Tell It to the Jury

updated 02/02/2004 AT 01:00 AM EST

originally published 02/02/2004 AT 01:00 AM EST

The Martha Stewart who might blow a fuse over an incorrectly set salad fork? Nowhere to be seen in the Old Greenwich, Conn., home of her sister Kathy Evans, 57, who on a recent winter morning received a surprise visit from an almost shockingly mellow Martha. "She did not seem as frenetic as she used to be," says Evans of Stewart, who chatted easily with her beside a crackling fire. "She was extraordinarily calm. The rest of us would be probably be tearing our hair out, but she is definitely convinced of her innocence."

Now she must similarly convince 12 complete strangers at her criminal trial, which began Jan. 20. For ail her outward calm and characteristic self-composure, Stewart, 62, has clearly been affected by the prospect of being found guilty of conspiracy, making false statements, obstruction of justice and securities fraud charges stemming from her $228,000 sale of Imclone Systems stock in December 2001. "Of course I'm scared," a tearful Stewart told Barbara Walters in a November ABC interview, part of a carefully calibrated public relations effort to soften her image. "The last place I would ever want to go is prison." (Stewart faces up to 30 years, but many experts believe she'd be sentenced to no more than a fraction of that or might face only fines.)

Until the new year, Stewart had stayed focused on Martha Stewart Living Omnimedia, the entrepreneurial empire that helped make her a billionaire (today her net worth is estimated at around half that). "Her whole life is her work," says Allen Grubman, her longtime friend and lawyer (though not in the pending case). "She has always merged her personal life into her working life." Since turning her attention to the trial, she started shuttling daily between her Westport, Conn., home and Manhattan, where she prepared in a conference room of her lawyer's midtown office. "Martha just keeps going," says Melissa Neufeld, her friend and product designer. "She doesn't whine or complain."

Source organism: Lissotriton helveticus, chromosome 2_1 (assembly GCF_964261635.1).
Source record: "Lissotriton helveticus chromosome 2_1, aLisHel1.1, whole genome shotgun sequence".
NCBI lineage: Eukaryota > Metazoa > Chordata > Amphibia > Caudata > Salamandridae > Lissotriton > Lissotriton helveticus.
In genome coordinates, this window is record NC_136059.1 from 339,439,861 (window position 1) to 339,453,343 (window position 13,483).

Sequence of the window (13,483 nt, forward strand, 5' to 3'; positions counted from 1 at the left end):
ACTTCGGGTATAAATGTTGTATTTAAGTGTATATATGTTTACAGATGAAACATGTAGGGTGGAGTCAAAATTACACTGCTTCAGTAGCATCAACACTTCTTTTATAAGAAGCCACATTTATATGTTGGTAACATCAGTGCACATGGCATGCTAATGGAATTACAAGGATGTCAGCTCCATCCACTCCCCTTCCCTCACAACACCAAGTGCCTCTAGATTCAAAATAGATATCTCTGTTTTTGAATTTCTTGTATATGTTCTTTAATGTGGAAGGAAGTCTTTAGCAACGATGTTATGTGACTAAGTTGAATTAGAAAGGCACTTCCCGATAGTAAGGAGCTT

Instead Stewart is letting influential supporters plead her case. "It's literally a witch hunt, only it's a bitch hunt," says Rosie O'Donnell, who believes that Stewart's standing as one of the country's top businesswomen made her a federal target. "They are trying to rip down this woman." O'Donnell brushes aside the allegations against Stewart, emphasizing, "She is not even [criminally] charged with insider trading." Former U.S. Attorney James Comey sees it differently. "This criminal case is about lying—lying to the FBI, lying to the SEC and lying to investors," he said in June. "Martha Stewart is being prosecuted not because of who she is but because of what she did."

So how else does a domestic diva prepare for courtroom battle? Just before heading to the Caribbean for Christmas, Stewart and her mother, Martha Kostyra, 89, baked what Kostyra calls "a nice holiday babka." Again, Stewart showed no signs of strain. "I don't see it too often," says Kostyra. "I'm sure she feels it inwardly. How could she not?" (Kostyra herself admits to feeling "lousy, terrible, depressed.") Stewart's sister Evans says she has noticed one change: "She is more able to listen to what other people say now. That to me is an interesting change."

The person she listens to most these days is attorney Robert Morvillo (see box). "He is really her rock," says Grubman. "She is taking a significant amount of direction from him." Ironically, Morvillo keeps a hopelessly cluttered office and is given to rumpled suits. That's probably okay with Martha—as long as he cleans up her mess.

Jill Smolowe. Sharon Cotliar in New York City

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